You should divide your records into three categories. First are “current” files that you will be adding to through the year. Be sure they are located in a convenient location. Now find a spot for “dead” files. This is information you need to keep but won’t have to access often. A safe out of the way space, which is dry, will work for this purpose. The third category is your safe-deposit box. It is where you will keep documents that are costly or difficult to replace, like wills, deeds and car titles.

Now you need to sort that pile. What do you keep and what do you discard? While your personal circumstances will dictate your needs, consider six universal subject areas- taxes, banking, investments, retirement plans, insurance policies and your home for starters.

Starting with taxes, maintain a current file for this year’s return. Include all your income information and backup documentation for deductions, including receipts and cancelled checks. Add your past year’s return to this file. All other returns and related documents can be moved to the “dead” storage area. Plan to keep the prior year returns for six to ten years to be safe you are beyond the period the IRS has to question your return.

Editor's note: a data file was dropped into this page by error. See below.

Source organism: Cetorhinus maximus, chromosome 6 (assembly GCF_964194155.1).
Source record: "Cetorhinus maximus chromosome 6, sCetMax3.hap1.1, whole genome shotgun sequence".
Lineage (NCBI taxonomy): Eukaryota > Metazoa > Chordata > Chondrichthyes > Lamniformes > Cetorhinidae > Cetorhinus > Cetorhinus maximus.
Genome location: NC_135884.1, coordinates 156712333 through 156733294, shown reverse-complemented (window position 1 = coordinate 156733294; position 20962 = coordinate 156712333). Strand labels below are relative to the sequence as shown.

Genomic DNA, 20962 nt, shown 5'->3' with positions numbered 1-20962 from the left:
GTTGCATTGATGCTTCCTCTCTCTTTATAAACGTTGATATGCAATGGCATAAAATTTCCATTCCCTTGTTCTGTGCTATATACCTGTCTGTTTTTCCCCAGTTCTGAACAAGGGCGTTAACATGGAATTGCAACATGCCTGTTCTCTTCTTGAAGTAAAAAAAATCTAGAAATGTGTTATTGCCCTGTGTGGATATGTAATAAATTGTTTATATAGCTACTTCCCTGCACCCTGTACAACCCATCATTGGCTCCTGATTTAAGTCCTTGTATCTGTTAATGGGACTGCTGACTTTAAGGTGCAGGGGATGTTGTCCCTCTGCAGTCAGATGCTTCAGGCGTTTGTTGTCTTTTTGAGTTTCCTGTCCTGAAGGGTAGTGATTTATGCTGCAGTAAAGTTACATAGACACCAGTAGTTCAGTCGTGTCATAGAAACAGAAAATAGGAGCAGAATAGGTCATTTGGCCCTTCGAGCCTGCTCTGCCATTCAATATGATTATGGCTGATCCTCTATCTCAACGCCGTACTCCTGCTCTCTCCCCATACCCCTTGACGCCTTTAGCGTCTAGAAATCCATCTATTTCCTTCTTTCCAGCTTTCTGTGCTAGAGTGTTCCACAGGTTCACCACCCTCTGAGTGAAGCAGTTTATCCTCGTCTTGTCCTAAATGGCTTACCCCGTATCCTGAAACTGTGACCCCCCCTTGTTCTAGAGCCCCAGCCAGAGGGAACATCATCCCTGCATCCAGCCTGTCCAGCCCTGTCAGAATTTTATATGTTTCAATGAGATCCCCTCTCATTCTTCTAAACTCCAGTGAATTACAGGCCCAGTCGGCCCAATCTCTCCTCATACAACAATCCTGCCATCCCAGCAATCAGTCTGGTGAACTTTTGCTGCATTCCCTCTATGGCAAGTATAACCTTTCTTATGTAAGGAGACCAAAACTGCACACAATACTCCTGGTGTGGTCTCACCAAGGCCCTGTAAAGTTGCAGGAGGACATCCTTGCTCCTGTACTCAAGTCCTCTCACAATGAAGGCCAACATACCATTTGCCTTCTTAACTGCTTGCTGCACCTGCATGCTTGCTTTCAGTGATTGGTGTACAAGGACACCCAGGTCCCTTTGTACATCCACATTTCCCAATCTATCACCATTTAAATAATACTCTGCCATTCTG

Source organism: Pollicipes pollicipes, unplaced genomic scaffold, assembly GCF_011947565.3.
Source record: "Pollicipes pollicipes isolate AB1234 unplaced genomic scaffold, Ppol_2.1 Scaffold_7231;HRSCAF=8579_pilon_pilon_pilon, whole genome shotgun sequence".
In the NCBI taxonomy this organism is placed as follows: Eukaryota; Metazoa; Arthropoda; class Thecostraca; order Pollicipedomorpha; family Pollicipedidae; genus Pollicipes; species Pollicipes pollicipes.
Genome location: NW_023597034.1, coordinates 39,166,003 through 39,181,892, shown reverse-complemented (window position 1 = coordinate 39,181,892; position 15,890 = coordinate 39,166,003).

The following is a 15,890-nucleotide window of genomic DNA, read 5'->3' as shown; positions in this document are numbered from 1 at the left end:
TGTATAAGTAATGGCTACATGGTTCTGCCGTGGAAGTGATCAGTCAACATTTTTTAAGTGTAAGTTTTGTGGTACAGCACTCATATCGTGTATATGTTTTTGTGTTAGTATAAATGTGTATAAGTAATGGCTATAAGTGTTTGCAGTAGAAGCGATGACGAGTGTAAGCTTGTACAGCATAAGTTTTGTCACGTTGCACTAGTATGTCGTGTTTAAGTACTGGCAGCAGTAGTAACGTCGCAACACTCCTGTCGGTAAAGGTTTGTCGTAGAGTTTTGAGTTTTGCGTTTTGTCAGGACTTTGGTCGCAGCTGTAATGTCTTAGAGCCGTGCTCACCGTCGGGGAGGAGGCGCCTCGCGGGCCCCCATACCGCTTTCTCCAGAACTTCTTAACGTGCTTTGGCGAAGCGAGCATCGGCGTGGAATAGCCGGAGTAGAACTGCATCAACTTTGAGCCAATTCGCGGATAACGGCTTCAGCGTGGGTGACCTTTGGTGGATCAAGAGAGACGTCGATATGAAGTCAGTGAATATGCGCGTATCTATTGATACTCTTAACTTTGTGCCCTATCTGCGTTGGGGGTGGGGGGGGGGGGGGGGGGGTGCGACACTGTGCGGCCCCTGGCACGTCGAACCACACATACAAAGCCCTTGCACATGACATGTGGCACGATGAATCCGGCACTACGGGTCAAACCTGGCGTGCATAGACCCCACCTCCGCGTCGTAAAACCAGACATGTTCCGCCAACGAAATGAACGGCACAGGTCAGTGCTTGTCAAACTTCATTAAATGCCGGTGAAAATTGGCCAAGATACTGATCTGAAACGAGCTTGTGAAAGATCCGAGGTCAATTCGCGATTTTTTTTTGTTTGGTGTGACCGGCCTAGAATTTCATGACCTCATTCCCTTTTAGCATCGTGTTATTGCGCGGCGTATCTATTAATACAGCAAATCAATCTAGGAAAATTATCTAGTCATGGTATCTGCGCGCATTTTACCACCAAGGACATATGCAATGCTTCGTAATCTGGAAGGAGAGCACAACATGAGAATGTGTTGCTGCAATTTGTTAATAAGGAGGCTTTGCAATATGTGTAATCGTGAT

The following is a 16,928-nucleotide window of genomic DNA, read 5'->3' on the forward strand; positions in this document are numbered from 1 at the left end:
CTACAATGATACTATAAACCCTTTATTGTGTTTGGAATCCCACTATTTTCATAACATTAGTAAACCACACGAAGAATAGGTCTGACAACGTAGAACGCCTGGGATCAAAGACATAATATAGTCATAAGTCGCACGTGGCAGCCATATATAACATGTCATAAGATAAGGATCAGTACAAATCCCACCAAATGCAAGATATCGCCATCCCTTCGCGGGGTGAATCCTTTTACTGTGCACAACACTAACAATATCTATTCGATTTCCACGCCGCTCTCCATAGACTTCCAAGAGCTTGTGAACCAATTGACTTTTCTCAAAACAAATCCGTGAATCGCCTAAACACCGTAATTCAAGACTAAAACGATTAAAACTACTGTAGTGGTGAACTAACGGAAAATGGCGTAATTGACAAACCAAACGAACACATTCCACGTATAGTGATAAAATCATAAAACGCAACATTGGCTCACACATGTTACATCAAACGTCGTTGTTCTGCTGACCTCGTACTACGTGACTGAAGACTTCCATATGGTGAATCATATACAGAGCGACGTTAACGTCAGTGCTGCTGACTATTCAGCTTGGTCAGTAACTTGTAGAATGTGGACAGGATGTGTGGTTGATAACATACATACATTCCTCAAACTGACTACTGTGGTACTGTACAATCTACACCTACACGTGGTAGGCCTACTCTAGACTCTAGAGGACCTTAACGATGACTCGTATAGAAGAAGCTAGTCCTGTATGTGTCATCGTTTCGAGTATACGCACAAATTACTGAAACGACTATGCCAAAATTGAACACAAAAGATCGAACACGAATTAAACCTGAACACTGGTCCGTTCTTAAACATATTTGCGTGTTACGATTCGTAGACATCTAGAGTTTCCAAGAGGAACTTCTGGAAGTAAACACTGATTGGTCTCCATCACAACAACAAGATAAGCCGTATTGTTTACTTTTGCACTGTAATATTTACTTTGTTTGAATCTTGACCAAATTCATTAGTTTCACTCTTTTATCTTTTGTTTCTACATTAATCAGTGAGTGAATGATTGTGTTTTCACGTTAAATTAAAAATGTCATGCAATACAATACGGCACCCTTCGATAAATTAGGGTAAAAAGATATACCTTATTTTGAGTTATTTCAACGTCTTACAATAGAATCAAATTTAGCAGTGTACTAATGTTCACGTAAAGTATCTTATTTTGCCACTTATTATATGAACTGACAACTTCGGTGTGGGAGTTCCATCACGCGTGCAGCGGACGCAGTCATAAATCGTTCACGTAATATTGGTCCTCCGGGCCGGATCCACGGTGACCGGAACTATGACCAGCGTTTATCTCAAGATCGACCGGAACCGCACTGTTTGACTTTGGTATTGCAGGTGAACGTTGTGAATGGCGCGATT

Banking records can take up a large part of your system. Keep separate files for each account for the current year and compare them to your 1099s at the end of the year. If they agree, discard the statements. After a year, you can discard cancelled checks except for those that support tax deductions and tax payments. Pull these and put them with your current tax file. Also keep cancelled checks that relate to a home purchase, capital improvements to your home, investments, and non-deductible IRA contributions.

Investment records files need to be maintained so you will have the documentation to establish your cost basis. Failure to do this could result in double tax. For example, reinvested dividends are currently taxable, but add to your cost basis when you sell.